The excitement didn’t really start until I was finishing up the job. With the brace installed, I wanted to start the Cabby up to let it warm up a little. I hit the key and got crank crank crank crank crank, but no start. Dang, let’s try it again, crank crank crank crank, no start. It was clear at this point that something was not right. When ever this type of thing happens, step 1 is recheck your work.

I did a quick visual inspection of the brace and the area I was working in. Nothing stood out as an issue. I did have the power junction disconnected, but that could not be the issue. I could also hear the fuel pump running when I was trying to start the car. At this point I am starting to get annoyed. I just wanted to go drive!

I grabbed my laptop to check for fault codes. I have to say, having OBD2 in the Cabby is pretty awesome. Sadly, it was no help. I had fault codes stored, but that was due to several sensors that I didn’t use with the swap. In diagnosing a no start concern, this is the time to pick a path and go. You only NEED 3 things for a engine to run

  1. Compression new this was good. I drove the car in the shop. Plus you can usually hear when an engine has really low/no compression
  2. Fuel
    I knew the pump was running, but not sure about the engine getting fuel. This would have been a good next step.
  3. Spark
    This would have also been a good check.
  4. ECMI know I said you only need 3 things, but the ECM is vital. It controls spark and fuel, and it wont give you that if it doesn’t see what it wants to see.

Before I started taking fuel lines off, and checking for spark, I decided to go back over my work one more time. I raised the car up and did another visual inspection. DANG IT, didn’t see anything. After seeing nothing again, I did one of my top secret diagnostic techniques.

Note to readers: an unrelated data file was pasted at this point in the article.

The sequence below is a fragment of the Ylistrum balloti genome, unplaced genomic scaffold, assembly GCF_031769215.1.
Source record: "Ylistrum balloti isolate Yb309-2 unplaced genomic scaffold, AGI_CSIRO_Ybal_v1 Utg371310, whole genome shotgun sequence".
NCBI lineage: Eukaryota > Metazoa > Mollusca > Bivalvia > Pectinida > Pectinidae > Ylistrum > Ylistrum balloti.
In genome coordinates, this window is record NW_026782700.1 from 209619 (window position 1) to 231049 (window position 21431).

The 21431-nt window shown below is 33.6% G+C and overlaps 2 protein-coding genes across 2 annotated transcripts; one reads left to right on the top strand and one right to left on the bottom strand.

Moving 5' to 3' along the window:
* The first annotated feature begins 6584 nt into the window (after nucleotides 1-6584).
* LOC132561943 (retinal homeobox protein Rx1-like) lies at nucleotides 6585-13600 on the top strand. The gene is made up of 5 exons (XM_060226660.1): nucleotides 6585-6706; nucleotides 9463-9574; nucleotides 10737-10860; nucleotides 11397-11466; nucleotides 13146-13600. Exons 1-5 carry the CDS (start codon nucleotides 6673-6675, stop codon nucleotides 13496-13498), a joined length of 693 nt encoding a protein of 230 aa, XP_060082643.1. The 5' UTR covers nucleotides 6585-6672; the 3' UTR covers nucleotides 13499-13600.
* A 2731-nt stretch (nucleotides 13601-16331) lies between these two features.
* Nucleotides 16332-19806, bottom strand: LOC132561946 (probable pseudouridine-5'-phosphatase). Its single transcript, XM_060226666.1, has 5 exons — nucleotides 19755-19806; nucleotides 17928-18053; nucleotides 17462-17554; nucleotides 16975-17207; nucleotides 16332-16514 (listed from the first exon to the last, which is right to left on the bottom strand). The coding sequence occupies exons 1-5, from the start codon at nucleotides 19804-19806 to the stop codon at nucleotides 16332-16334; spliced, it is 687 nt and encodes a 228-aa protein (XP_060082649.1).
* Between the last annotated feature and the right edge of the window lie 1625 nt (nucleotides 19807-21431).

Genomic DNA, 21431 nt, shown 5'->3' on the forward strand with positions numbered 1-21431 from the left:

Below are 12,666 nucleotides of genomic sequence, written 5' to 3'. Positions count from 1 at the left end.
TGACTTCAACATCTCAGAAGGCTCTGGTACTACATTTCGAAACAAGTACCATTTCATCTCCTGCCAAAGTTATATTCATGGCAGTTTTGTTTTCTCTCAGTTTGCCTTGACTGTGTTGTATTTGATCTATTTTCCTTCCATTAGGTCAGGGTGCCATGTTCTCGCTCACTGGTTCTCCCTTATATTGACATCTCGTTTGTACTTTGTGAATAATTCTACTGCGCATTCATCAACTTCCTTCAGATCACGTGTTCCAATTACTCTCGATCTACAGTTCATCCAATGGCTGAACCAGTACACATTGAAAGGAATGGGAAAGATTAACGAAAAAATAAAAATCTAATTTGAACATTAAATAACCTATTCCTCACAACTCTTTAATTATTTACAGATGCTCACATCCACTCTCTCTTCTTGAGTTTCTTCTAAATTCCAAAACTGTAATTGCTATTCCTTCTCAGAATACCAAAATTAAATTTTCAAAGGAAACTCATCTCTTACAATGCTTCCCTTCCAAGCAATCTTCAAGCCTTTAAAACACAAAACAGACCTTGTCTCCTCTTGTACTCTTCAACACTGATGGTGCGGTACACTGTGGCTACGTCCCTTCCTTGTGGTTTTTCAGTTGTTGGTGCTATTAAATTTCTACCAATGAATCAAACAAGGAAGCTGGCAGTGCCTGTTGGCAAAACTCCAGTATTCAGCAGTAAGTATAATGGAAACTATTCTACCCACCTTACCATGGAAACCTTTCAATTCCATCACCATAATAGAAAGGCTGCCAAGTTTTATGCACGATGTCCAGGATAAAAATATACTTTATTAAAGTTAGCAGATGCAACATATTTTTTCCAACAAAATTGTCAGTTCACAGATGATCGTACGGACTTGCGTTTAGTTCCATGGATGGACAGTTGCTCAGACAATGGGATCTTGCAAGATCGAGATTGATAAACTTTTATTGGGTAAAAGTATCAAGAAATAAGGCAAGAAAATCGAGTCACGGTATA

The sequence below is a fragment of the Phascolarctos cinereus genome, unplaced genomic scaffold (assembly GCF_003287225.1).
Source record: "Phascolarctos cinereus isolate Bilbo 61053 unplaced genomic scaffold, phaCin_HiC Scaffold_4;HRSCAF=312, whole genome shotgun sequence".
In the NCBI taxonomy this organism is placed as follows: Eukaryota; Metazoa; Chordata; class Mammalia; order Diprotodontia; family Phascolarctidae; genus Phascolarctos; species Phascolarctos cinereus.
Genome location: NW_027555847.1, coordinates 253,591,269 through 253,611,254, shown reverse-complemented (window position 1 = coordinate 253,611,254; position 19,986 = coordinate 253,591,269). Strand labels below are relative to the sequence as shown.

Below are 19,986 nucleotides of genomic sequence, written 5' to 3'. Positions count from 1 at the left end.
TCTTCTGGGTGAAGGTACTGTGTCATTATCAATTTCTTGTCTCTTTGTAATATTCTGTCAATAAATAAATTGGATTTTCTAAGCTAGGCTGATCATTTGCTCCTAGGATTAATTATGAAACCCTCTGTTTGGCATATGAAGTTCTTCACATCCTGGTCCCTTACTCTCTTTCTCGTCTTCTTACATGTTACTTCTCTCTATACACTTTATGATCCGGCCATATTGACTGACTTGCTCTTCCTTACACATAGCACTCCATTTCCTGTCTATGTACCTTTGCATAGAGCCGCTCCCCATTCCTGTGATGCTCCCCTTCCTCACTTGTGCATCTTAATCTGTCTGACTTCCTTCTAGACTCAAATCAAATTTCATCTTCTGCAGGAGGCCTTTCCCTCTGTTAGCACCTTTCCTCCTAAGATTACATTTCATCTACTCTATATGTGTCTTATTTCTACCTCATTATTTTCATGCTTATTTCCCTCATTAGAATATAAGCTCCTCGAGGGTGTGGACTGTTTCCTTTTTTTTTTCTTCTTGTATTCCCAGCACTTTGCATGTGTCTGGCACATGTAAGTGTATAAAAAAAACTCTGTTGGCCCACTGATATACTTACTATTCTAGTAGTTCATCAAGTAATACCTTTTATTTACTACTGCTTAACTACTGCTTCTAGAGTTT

Mess with stuff until you find something.

I started giving all the wiring harnesses a tug. I barely touched the harness for the crankshaft position sensor when I heard a beeping and buzzing. YES, now we are on the right path, it was also lucky that I left the ignition on 😉 Now that I had something to go on, it was time to fix it.

I disconnected the sensor, checked the pins and connection. They were all good. I found that if I touched the harness on the sensor side, that beeping and buzzing would start again. I tweaked the harness so that the beep was constant.Side note, I am still not sure what was beeping. With the harness tweaked, the car would start.

VW cabby with top removed

I LOVE how the cabby looks with the top removed

The harness for the crankshaft sensor is sealed. That means it should not be repaired, but replaced. I dug through a box of parts I set a side to bring home. Wouldn’t ya know, there was a replacement crankshaft sensor! I replaced the sensor, and BOOM she fired right up.

So the moral of the story is, cars  break. It is never a bad idea to have a few extra parts laying around. I am that guy in the shop that everyone comes to when they need a part. Having this sensor saved me over $100 and my wife from having to come pick me up at work. I am happy to be a lucky auto mechanic.